Prior anti-CAFs break down the CAFs barrier and improve accumulation of docetaxel micelles in tumor
Received 15 April 2018
Accepted for publication 16 July 2018
Published 4 October 2018 Volume 2018:13 Pages 5971—5990
Checked for plagiarism Yes
Review by Single anonymous peer review
Peer reviewer comments 3
Editor who approved publication: Dr Lei Yang
Ning Pang, Ji Li, Aning Sun, Zhenzhen Yang, Shixuan Cheng, Xian-Rong Qi
Beijing Key Laboratory of Molecular Pharmaceutics and New Drug Delivery System, Department of Pharmaceutics, School of Pharmaceutical Sciences, Peking University, Beijing 100191, China
Background: Abnormal expression of stromal cells and extracellular matrix in tumor stroma creates a tight barrier, leading to insufficient extravasation and penetration of therapeutic agents. Cancer-associated fibroblasts (CAFs) take on pivotal roles encouraging tumor progression.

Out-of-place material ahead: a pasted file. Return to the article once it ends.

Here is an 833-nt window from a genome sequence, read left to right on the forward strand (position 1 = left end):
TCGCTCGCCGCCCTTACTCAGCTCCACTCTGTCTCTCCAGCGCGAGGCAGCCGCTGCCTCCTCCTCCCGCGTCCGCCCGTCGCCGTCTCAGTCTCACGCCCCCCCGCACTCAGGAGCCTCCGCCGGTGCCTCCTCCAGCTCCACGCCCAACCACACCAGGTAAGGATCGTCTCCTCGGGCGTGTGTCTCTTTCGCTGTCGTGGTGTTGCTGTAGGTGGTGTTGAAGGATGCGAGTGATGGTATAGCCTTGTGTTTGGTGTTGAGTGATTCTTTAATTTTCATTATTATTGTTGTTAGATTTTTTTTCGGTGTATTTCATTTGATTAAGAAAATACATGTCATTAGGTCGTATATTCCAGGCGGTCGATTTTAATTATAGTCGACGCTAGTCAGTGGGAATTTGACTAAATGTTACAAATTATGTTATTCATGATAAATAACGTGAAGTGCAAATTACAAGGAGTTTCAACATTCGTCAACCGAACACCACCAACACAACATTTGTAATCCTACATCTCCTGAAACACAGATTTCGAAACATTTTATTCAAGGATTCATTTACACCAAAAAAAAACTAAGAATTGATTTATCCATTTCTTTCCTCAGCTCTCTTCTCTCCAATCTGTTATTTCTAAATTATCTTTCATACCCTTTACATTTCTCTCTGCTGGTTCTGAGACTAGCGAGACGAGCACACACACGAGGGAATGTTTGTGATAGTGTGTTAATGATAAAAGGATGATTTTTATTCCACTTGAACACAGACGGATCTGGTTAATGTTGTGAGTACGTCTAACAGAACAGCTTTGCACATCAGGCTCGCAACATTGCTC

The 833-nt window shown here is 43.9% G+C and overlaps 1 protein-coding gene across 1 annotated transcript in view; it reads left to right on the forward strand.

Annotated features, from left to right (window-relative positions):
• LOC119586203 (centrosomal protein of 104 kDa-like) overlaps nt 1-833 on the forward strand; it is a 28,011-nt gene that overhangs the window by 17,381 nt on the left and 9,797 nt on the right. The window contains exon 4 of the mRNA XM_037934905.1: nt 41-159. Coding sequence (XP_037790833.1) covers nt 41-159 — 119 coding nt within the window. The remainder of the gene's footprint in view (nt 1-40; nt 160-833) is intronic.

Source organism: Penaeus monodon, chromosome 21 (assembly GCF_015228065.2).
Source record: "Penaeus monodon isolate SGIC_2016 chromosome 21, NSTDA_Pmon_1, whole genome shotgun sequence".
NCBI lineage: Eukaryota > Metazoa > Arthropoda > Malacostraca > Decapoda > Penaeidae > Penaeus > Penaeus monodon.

Method: To surmount the refractoriness of stroma, we constructed a multi-targeting combined scenario of anti-CAFs agent tranilast and antitumor agent docetaxel micelles (DTX-Ms). Tranilast cut down crosstalk between tumor cells and stromal cells, ameliorated the tumor microenvironment, and enhanced the antiproliferation efficacy of DTX-Ms on cancer cells.
Results: Diverse experiments demonstrated that tranilast enhanced DTX-Ms’ antitumor effect in a two-stage pattern by CAFs ablation, tumor cell migration blocking, and metastasis inhibition. Along with activated CAFs decreasing in vivo, the two-stage therapy succeeded in reducing interstitial fluid pressure, normalizing microvessels, improving micelles penetration and retention, and inhibiting tumor growth and metastasis. Interestingly, tranilast alone failed to inhibit tumor growth in vivo, and it could only be used as an adjuvant medicine together with an antitumor agent.
Conclusion: Our proposed two-stage therapy offers a promising strategy to enhance antitumor effects by breaking down CAFs barrier and increasing micellar delivery efficiency.
Keywords: two-stage therapy, tumor microenvironment normalization, cancer-associated fibroblasts, tranilast, stromal ablation
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